Former foster child first in family to graduate high school

Bree Yager is the first in her family to graduate from high school; then she’ll go to WSU

Staff writerMay 14, 2013 

Bree Yager, who has been a foster child and moved from home to home, has won a Washington State Governors’ Scholarship from The College Success Foundation. She lives in Lakewood with her sister-in-law, Leanna Gatlin, left, and niece, Sami Gatlin. Her brother, Tim, and nephew, Drew, also live at the home.

PETER HALEY — Staff photographer

There is a sweetness to Bree Yager couched by a toughness hard-earned before she was 10 years old.

“I dated her older brother when he was 14 and got to know Bree,” sister-in-law Leanna Gatlin said. “She was never supervised when she lived with her mother. She was a good little kid, she just didn’t have much.”

What Bree had, throughout childhood, was perpetual conflict and change. How many transitions did she make? Sometimes even she can’t recall them all.

“I was a baby when I was first taken away from my mother and in foster care until kindergarten, then went back to Mom,” Bree said. “I was in sixth grade when she slapped me in the face, then told me not to tell anyone at school what happened.

“She said, ‘Say you fell.’ I was in class and my reading teacher asked about a bruise on my face and I said, ‘My mom hit me.’ The cops came. I told them my mom slapped me.”

Bree spent time with Leanna, then went home again when her mother was released from jail. Two years later, police removed Bree from the home for good.

“Bree went into 30-day child protective care, then to a friend’s family for six months or a year, then with an aunt for a month,” Leanna said. “Her brother, Tim, and I got guardianship when she was 14.”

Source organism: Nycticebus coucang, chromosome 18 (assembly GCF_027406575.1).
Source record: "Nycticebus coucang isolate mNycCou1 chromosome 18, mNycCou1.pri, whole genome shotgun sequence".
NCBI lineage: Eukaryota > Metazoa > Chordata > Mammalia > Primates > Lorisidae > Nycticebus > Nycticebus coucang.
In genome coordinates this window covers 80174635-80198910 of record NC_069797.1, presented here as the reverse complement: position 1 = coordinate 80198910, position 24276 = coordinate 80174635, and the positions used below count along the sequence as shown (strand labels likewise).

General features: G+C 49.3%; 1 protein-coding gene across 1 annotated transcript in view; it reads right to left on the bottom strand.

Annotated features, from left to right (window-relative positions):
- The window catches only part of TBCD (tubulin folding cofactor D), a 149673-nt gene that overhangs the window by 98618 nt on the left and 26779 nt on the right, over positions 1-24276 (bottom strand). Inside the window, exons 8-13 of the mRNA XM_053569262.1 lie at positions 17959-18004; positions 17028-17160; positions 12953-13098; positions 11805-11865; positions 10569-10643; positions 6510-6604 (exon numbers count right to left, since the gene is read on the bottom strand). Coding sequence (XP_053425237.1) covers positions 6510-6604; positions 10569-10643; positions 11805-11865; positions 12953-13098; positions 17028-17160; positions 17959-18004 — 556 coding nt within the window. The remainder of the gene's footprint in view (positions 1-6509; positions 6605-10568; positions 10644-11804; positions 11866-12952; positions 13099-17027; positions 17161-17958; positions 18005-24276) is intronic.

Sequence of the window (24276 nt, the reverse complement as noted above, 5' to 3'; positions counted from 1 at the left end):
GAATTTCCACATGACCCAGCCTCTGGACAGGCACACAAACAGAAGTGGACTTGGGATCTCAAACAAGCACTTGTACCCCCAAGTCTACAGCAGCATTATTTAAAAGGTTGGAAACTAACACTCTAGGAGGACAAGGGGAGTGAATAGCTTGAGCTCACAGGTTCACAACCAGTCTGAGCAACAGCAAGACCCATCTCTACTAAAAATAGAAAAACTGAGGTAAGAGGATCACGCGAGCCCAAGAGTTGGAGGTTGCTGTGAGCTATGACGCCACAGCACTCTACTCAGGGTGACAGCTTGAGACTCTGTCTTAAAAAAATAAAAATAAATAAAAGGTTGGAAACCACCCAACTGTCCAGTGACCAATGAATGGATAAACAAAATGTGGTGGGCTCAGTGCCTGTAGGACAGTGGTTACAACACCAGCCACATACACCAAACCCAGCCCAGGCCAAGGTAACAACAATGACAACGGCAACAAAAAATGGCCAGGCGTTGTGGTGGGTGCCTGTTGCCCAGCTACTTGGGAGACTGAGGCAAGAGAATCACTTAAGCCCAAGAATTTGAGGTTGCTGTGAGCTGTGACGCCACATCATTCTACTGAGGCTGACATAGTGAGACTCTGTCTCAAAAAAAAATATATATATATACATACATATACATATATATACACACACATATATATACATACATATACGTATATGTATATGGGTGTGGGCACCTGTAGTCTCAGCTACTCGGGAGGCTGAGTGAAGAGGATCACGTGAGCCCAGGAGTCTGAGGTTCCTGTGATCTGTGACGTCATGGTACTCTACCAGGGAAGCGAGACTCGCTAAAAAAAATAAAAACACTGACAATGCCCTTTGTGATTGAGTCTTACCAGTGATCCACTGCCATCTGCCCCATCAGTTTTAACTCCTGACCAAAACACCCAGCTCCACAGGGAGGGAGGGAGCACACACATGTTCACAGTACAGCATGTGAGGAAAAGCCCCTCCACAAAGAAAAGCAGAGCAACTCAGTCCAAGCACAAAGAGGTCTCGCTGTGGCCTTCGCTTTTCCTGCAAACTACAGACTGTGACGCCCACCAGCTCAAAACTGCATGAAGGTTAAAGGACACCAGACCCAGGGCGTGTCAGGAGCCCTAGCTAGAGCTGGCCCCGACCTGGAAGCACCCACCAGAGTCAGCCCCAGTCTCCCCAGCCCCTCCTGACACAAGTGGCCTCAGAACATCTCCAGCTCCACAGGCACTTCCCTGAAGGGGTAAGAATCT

Now 17, Bree Yager is about to do something no one in her family has done – graduate from high school. A Clover Park senior, she’d never considered college for obvious reasons – money.

“She always wanted to go, but none of her older siblings (there are four) ever graduated high school,” Leanna said. “My husband and I only had her for three years. There was no time to save for her college.”

A swim teacher at Clover Park, Jessica Wheeler, urged Bree to try – and Bree landed one of 50 Washington Governors’ Scholarships for Foster Youth. No, it won’t cover all her expenses, not even her tuition.

Still, it was a difference-maker.

“It’s somewhere around $3,200,” Bree said of the scholarship, which can be renewed for up to five years. “Tuition is over $11,000 at Washington State University, and with books, housing, food and everything else, my expenses could be about $28,000.

“I’ll probably be taking out a $10,000 loan and try to find work. But without the scholarship, I never would have committed to WSU.”

Captain of her swim team this year, Bree volunteered at Kindred Healthcare in Lakewood, working with senior citizens.

“Bree’s fantastic,” said Tanya Hamilton, a Kindred supervisor. “She’s always going above and beyond to improve the quality of life here.”

She has tried to create a normal life out of one that was anything but. In 2010, for instance, she learned who her father was.

“My dad was in prison. I didn’t know he was my dad, but blood tests proved it,” Bree said. “He wrote to me in July 2010. I guess he’d tried to rob a Shell station.

“I thought it was really cool, these letters promising once he was out he’d never leave me again. I wrote back for eight months, until he got out. I kept all his letters in a binder.”

A social worker set up a meeting, choosing the Tacoma Mall. Bree and her father walked and talked one March afternoon.

“I never heard from him again,” Bree said. “I’ve met some of his family, and they’re very nice. I’m glad for any family I do have. I have nothing to do with my mother or father.”

At WSU, Bree will major in neo-natal medicine.

“I always wanted to work with babies. Why? The bond between mother and child is so special,” she said. “On Mother’s Day 2009, my mom told me, ‘When I gave birth to you, you and I didn’t connect. There was nothing there.’ I started crying. I’d never tell my kid that.”

Asked, Bree will say she is proud of herself. Talking about her life, however, is nothing she’s comfortable with.

“I don’t want to tell friends, teachers,” she said. “I don’t want to be judged by what I’ve been through. I don’t want to be a joke. Child abuse is not funny.

“I’ll turn 18 two days after I start college, but I’m going to be dealing with these things my whole life, not through age 18. My mom didn’t raise me. I had to ask neighbors for food, I stole clothes to have clothes. I took care of my little brother. …”

The tears bother Bree, and she shakes them off.

“What I’ve been through will always be with me,” she said. “The worst is behind me, yes, but it’s who I am. It always will be.”

Larry LaRue: 253-597-8638

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